I love Paris. Even when someone steals my bag. My second morning in Paris — it was cold and raining. I was alive in the moment, blissfully aware that I was in one of the most beautiful cities in the world, nearing the end of six months of travelling solo across three continents. Drifting only to consider who out of all the amazing people in this city of lights would I meet next.
I was with a Canadian couple and their American friend who I'd met at my hostel. We were at a café in the Bastille area on the morning of the D-day and a stealthy crook walked off with my bag. In a moment, my reality changed from happy world traveller to a penniless lone girl in a hostile metropolis with no travel papers, no money to call home, no fancy camera to document her misery and even no make-up to paint on a happy face!
This is every traveller's worst nightmare and the only thing I've been afraid of in my entire trip. I've walked down many a dodgy street, landed up in new countries late into the night, been jet-lagged and dulled, lost and distracted but I never dropped my guard.
When I found out that I'd been robbed, I expected a panic attack. Warned my friends that I was going to have a meltdown anytime and delayed calling my parents till after the expected emotional outburst.
It never happened.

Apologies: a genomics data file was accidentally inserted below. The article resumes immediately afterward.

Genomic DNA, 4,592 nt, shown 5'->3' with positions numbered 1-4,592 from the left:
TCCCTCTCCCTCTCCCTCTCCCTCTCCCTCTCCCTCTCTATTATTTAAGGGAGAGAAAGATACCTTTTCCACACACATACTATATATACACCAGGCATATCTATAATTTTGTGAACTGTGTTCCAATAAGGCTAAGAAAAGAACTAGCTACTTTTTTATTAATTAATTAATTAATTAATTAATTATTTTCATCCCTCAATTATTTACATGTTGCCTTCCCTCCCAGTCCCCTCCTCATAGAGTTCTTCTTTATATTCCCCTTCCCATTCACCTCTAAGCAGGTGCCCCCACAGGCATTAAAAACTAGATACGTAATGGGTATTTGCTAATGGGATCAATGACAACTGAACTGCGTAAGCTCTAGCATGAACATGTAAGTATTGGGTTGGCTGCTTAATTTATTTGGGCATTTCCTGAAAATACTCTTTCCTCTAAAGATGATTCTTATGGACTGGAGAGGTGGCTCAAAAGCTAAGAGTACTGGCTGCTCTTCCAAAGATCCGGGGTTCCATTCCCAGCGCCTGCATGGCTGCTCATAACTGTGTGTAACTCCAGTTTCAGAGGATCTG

I felt calm. Like I knew exactly what to do and expect. What I hadn't expected was the overwhelming kindness of strangers.
My Canadian friends handed me some cash and paid for my call home. I spoke to my mother, who told me I shouldn't worry. I filed a police report for the stolen property and the next morning headed to the Indian embassy with a copy of the report, no money and a predictable story.
I walked in and I felt safe. I was with my people now. The security guard brought me coffee and even chipped in with the two Euros I was short of, for the photo booth.
The counselor for Press, Information and Culture assured me the worst was over, and also told me about the distress fund the embassy is establishing, given the rising cases of theft in Paris. As I waited for my papers, it was lunchtime.
Devraj from the press secretary's office asked me if I'd like to eat. The next moment, he split his four rotis and sabji. It was the most delicious meal I've eaten in half a year.
Since I had no money for my passport, an official in the Indian embassy in Paris approved a deferred payment to be made in the Delhi passport office. Within hours I had a new passport. My friends in India went into overdrive to find connections in Paris, eventually facilitating a rendezvous with a Frenchman who agreed to give a perfect stranger a sizeable amount of cash!
Earlier that day, I had to check out of my hostel since I had no money, so I turned to 'Couchsurfing', a service for travellers by travellers. I wrote to three flat-mates who had hosted dozens of complete strangers in their home and within minutes they responded with the address, phone number and directions.
As I walked with my remaining possessions to find my new home, an Bob Dylan classic floated in my head: How does it feel?, To be on your own. A complete unknown. With no direction home. Like a rolling stone.
(Written from the living room of my hosts Alex, Nico and Ann, over looking a beautiful view of Paris.)
To follow Tithiya's journey, log on to www.hindustantimes.com/100heroesproject